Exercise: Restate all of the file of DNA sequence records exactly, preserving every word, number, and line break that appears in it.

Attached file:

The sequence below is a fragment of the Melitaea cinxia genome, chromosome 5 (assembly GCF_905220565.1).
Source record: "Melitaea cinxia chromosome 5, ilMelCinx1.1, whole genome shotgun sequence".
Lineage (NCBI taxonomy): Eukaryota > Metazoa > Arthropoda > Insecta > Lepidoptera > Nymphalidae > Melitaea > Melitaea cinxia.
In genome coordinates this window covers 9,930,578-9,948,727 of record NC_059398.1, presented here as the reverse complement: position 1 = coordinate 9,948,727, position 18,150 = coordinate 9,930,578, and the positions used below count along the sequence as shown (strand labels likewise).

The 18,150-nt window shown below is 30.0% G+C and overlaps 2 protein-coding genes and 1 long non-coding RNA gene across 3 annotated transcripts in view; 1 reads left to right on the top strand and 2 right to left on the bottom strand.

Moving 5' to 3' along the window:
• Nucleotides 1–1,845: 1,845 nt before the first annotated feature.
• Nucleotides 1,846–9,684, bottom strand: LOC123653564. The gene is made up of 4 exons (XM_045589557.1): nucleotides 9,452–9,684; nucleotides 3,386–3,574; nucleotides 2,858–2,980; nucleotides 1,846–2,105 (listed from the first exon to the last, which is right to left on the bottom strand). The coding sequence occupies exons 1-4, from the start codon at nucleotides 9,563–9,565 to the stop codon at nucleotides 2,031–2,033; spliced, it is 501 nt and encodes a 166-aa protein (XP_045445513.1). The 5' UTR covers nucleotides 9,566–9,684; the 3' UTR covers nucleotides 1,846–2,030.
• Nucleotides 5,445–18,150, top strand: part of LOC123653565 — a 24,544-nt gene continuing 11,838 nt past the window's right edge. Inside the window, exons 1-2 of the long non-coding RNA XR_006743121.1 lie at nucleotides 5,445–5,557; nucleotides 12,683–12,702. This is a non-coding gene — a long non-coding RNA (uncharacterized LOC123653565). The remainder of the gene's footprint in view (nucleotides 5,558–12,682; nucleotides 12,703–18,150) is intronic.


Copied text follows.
The sequence below is a fragment of the Melitaea cinxia genome, chromosome 5 (assembly GCF_905220565.1).
Source record: "Melitaea cinxia chromosome 5, ilMelCinx1.1, whole genome shotgun sequence".
Lineage (NCBI taxonomy): Eukaryota > Metazoa > Arthropoda > Insecta > Lepidoptera > Nymphalidae > Melitaea > Melitaea cinxia.
In genome coordinates this window covers 9,930,578-9,948,727 of record NC_059398.1, presented here as the reverse complement: position 1 = coordinate 9,948,727, position 18,150 = coordinate 9,930,578, and the positions used below count along the sequence as shown (strand labels likewise).

The 18,150-nt window shown below is 30.0% G+C and overlaps 2 protein-coding genes and 1 long non-coding RNA gene across 3 annotated transcripts in view; 1 reads left to right on the top strand and 2 right to left on the bottom strand.

Moving 5' to 3' along the window:
• Nucleotides 1–1,845: 1,845 nt before the first annotated feature.
• Nucleotides 1,846–9,684, bottom strand: LOC123653564. The gene is made up of 4 exons (XM_045589557.1): nucleotides 9,452–9,684; nucleotides 3,386–3,574; nucleotides 2,858–2,980; nucleotides 1,846–2,105 (listed from the first exon to the last, which is right to left on the bottom strand). The coding sequence occupies exons 1-4, from the start codon at nucleotides 9,563–9,565 to the stop codon at nucleotides 2,031–2,033; spliced, it is 501 nt and encodes a 166-aa protein (XP_045445513.1). The 5' UTR covers nucleotides 9,566–9,684; the 3' UTR covers nucleotides 1,846–2,030.
• Nucleotides 5,445–18,150, top strand: part of LOC123653565 — a 24,544-nt gene continuing 11,838 nt past the window's right edge. Inside the window, exons 1-2 of the long non-coding RNA XR_006743121.1 lie at nucleotides 5,445–5,557; nucleotides 12,683–12,702. This is a non-coding gene — a long non-coding RNA (uncharacterized LOC123653565). The remainder of the gene's footprint in view (nucleotides 5,558–12,682; nucleotides 12,703–18,150) is intronic.